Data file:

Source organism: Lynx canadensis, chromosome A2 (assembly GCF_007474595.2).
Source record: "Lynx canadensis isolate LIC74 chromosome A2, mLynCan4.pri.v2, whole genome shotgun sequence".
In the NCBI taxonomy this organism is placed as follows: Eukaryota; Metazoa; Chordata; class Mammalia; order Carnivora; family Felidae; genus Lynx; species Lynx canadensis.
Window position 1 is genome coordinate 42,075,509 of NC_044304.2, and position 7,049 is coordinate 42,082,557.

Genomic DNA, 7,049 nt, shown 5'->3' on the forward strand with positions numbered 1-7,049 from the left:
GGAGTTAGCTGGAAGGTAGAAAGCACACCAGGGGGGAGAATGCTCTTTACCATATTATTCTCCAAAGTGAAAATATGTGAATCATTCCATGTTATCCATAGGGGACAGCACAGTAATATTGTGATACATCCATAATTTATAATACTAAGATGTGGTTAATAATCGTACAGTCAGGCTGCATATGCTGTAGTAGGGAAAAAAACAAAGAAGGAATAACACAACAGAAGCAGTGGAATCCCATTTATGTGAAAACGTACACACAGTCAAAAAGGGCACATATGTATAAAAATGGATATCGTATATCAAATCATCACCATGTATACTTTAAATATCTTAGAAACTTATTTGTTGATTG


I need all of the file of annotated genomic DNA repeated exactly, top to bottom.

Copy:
Source organism: Lynx canadensis, chromosome A2 (assembly GCF_007474595.2).
Source record: "Lynx canadensis isolate LIC74 chromosome A2, mLynCan4.pri.v2, whole genome shotgun sequence".
In the NCBI taxonomy this organism is placed as follows: Eukaryota; Metazoa; Chordata; class Mammalia; order Carnivora; family Felidae; genus Lynx; species Lynx canadensis.
Window position 1 is genome coordinate 42,075,509 of NC_044304.2, and position 7,049 is coordinate 42,082,557.

Genomic DNA, 7,049 nt, shown 5'->3' on the forward strand with positions numbered 1-7,049 from the left:
GGAGTTAGCTGGAAGGTAGAAAGCACACCAGGGGGGAGAATGCTCTTTACCATATTATTCTCCAAAGTGAAAATATGTGAATCATTCCATGTTATCCATAGGGGACAGCACAGTAATATTGTGATACATCCATAATTTATAATACTAAGATGTGGTTAATAATCGTACAGTCAGGCTGCATATGCTGTAGTAGGGAAAAAAACAAAGAAGGAATAACACAACAGAAGCAGTGGAATCCCATTTATGTGAAAACGTACACACAGTCAAAAAGGGCACATATGTATAAAAATGGATATCGTATATCAAATCATCACCATGTATACTTTAAATATCTTAGAAACTTATTTGTTGATTG